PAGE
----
Through the influence of an uncle, who had become apostolic protonotary, he, while still a young man, received various promotions from Sixtus V and Gregory XIV. By Clement VIII he was himself made protonotary and nuncio to the Frech court; Paul V also employed him in a similar capacity, afterwards raising him to the cardinalate and making him the papal legate to Bologna. On 6 August 1623, he was chosen successor to Gregory XV.
The period of his pontificate, covering as it did twenty-one years of the Thirty Years War, was an eventful one, and the ultimate result of that great struggle was largely determined by Urban's policy, which was aimed less at the restoration of Catholicism in Europe than at such an adjustemnt of the balance of parties as might best favour his own independence and strength as a temporal power in Italy. In 1626 the duchy of Urbino was incorporated into the papal dominions, and in 1627 when the direct male line of the Gonzagas in Mantua became extinct, he favoured the succession of the duke of Nevers against the claims of the Hapsburgs, whose preponderance he dreaded.
He was the last pope to extend the papal territory, and Castelfranco on the Mantuan frontier was fortified by him. In Rome he greatly strengthened the castle of Sant Angelo, removing, for the purpose of making cannons, the massive tubular girders of bronze from the portico of the Pantheon; this violation of a building which had survived from the Roman Empire led to a famous quip, quod non fecerunt barbari, fecerunt Barberini, "what the barbarians did not do, the Barbarini did." He also established an arsenal in the Vatican, as well as a manufactory of arms at Tivoli, and fortifying the harbour of civita Vecchia. It was during the pontificate of Urban that Galileo was summoned to Rome to make his great recantaion in 1633; on the other hand, the artists Poussin and Claude Lorraine were patronized by him, and it was he who brought Athanasius Kircher to Rome, and who employed Bernini to build the Palazzo Barberini, the college of the Propaganda, the Fontana del Tritone, and other prominent structures in the city.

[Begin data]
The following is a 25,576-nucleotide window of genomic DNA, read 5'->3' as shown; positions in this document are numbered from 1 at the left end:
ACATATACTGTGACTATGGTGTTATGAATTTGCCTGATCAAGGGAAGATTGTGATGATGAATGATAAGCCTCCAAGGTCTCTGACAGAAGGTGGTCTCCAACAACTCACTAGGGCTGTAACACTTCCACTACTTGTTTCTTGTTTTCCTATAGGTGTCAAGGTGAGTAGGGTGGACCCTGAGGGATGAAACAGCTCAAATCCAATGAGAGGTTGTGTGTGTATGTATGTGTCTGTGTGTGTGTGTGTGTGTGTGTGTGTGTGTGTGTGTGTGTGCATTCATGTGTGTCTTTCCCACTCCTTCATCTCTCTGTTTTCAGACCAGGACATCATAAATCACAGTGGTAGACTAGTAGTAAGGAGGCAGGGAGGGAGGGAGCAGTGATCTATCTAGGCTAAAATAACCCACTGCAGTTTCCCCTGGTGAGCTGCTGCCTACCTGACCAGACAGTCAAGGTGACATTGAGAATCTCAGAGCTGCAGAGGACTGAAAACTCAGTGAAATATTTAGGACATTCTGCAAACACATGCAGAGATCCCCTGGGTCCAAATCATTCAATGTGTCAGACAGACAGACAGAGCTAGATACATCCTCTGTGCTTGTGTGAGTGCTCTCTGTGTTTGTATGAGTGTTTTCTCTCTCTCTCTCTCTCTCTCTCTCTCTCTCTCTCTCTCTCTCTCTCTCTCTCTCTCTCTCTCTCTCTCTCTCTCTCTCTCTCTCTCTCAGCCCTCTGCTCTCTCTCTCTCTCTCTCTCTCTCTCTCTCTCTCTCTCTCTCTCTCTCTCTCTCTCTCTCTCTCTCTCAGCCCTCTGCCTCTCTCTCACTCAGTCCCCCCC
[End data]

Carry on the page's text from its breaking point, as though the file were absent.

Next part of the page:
He was the last to practice nepotism on a grand scale: various members of his family were enormously enriched by him, so that it seemed to contemporaries as if he were establishing a Barberini dynasty. He canonized many saints, among whom the most conspicuous are Ignatius Loyola, Francis Xavier, Aloysius Gonzaga, and Philip Neri. Urban VIII was a clever writer of Latin verse, and a collection of Scriptural paraphrases as well as original hymns of his composition has been frequently reprinted. His death (July 29 1644) is said to have been hastened by chagrin at the result of a war he had undertaken against the duke of Parma. He was succeeded by Innocent IX